One of the most important bits of information the protagonist relays early on is that there is an infection on the island – one that affects not only the body, but also the mind. This line is intended to get players thinking about just what is real and what is imagined, while also lending itself to the game’s eerie nature. At a few points during the journey, there will be a shadowed figure visible from a distance. Sometimes this figure will be in an area that is altogether unaccessible. Other times, it will be on top of a hill or around a cliff, but should you decide to chase after it, you will find absolutely nothing outside of the rocks and grasses that already decorate the area. The cave portion, which acts as Dear Esther’s midway point, and everything that follows, will perform a duality of answering more questions and forcing you to question the mental state of the protagonist.

Though it is a Half-Life 2 mod and is thus graphically a bit aged compared to more recent releases, the lighting effects, environment designs, and occasional cryptic messages that line cave walls and cliffsides make this one of the most gorgeous looking games I have played in a long while. With a fog that hangs low, partially obscuring rocks and buoys out in the sea, and a radio tower whose blinking red light is constantly visible from practically anywhere on the island, there is a beautiful, haunting contradiction between abandoned, rusting man-made objects and the natural beauty of the island; between the old brick houses and the modern shipwrecks. The soundtrack goes above and beyond – its delivery mostly gorgeous and sometimes eerie, not unlike the tale being woven.


Portions of the story are left open to interpretation, though by the conclusion of Dear Esther, you will have quite a clear idea of who’s who and why each character and place mentioned is important. It’s a pattern of repetition, with each mention of the aerial, Jakobson, Donnelly, and the museum slowly revealing more and more about their nature. To consider it exclusively as a game would render the experience sub-par. It is more accurate to consider it an interactive story – one that is poetically written and beautiful to take in.

My rating: 8 (out of 10)

Friday, July 12, 2013

Wii U review: ZombiU


ZombiU is survival-horror in the most literal sense. You are dropped into post-zombie outbreak London with little more than a cricket bat to bash in the skulls of the infected, a flashlight with a slowly draining battery that must take a few seconds to recharge after it hits zero, and a single pistol. While you can find submachine guns, shotguns, a crossbow, and a sniper rifle out in the various locales you’ll visit, the ammunition for any of these is extremely limited, and aiming at any part of a zombie’s body that isn’t the head won’t do you much good. You’re going to have to be tactical and conservative if you want to stay alive, and the game does provide you with quite a few options, be it the slow-and-steady routine of taking out one zombie at a time, or being gutsy and using yourself as bait to lure a group of zombies into a tunnel or other confined area before tossing a grenade or moltov cocktail into their ranks. ZombiU hones in on the story of the survivor and the narrating/instructing character known as the Prepper, and thus does not lose itself in trying to explain a larger world beyond the plague that hit London.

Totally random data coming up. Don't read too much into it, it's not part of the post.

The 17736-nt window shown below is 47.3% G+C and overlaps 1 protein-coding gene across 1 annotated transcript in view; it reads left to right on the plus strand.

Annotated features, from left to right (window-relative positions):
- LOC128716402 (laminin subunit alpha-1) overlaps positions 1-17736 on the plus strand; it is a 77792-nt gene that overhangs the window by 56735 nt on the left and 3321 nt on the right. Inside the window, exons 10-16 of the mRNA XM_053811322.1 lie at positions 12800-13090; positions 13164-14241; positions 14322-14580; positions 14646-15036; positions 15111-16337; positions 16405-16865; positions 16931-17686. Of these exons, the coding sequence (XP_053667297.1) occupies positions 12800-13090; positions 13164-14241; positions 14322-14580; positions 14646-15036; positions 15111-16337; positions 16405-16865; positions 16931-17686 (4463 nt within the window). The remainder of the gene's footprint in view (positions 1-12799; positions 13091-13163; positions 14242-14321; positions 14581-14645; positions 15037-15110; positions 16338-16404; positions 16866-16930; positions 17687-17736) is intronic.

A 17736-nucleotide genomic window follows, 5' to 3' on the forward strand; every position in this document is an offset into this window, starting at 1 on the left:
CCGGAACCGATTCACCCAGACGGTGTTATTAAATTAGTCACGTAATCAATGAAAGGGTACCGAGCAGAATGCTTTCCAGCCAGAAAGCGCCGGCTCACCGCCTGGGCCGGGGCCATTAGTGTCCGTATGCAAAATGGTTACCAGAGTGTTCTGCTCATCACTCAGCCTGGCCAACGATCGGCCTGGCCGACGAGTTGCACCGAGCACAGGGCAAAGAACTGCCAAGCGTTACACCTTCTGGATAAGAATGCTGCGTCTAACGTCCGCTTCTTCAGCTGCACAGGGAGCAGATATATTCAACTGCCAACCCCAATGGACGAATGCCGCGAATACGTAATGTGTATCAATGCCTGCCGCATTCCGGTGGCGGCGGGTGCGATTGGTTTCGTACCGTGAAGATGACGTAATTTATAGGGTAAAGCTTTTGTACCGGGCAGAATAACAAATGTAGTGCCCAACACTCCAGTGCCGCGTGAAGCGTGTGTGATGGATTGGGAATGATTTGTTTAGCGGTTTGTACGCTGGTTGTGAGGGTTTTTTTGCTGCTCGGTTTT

There are two single-player variants you can choose from. The more challenging mode gives you one shot to make it to the end of the game without being killed. If you are taken down by the infected, that’s all she wrote - you will have to start over from the beginning, regardless of how far into the campaign you made it. The standard settings are a bit more forgiving, putting you in the boots of a new survivor in the event that your current character becomes one of the infected. However, ZombiU still gives you something of a slap on the wrist - all the weapons, ammo, and health items you were carrying at the time of your unfortunate demise are still being carried by your previous character. To retrieve them (which is highly recommended), you will need to trek back through previously explored territory and kill the now-infected survivor. Any zombies you managed to kill before your previous character joined their ranks will stay dead, but your former self will put up more of a fight than any run-of-the-mill zombie.


As you progress through the game, you will be able to upgrade the pad that acts as both your radar and ranged hacking tool, and can eventually use it to pick up secret codes written on walls and decipher archaic messages left by the Ravens of Dee. Dispatching stronger zombies that emit red fumes from their body will reward you with one of four upgrades to your weapons, which can then be applied to whichever weapon you see fit at a workbench located in one of the safehouses. The gamepad can also be used as a scope for long-range weapons, and can zoom in to 2x and 4x distances. Occasionally, the game will also import other ZombiU players or individuals from your friends list as zombies that can reward you with a decent trove of supplies.

There are a little over a half dozen locales you’ll visit as you scour London for the CCV boxes, Letters of Dee, and so on. Each is quite wonderfully realized, though some are significantly smaller than others, due to their context in the plot. One of ZombiU’s greatest strengths is the presentation of places like Buckingham Palace, the Brick Lane Flats, and the Tower of London, due to the unique assets found within each. One flat includes a bathroom and bedroom with one body reclined in a bathtub, another individual lying on the floor next to the toilet, and three more figures piled onto a single bed, providing some insight into how others might have spent their last moments before the plague hit. The one-time use of objects like marble statues, a nursery playhouse, and a single accessible boat docked in the river really help define the experience and identify these areas as unique. The fact that few environmental objects are recycled shows that the ZombiU development team put a lot of love and care into the final product.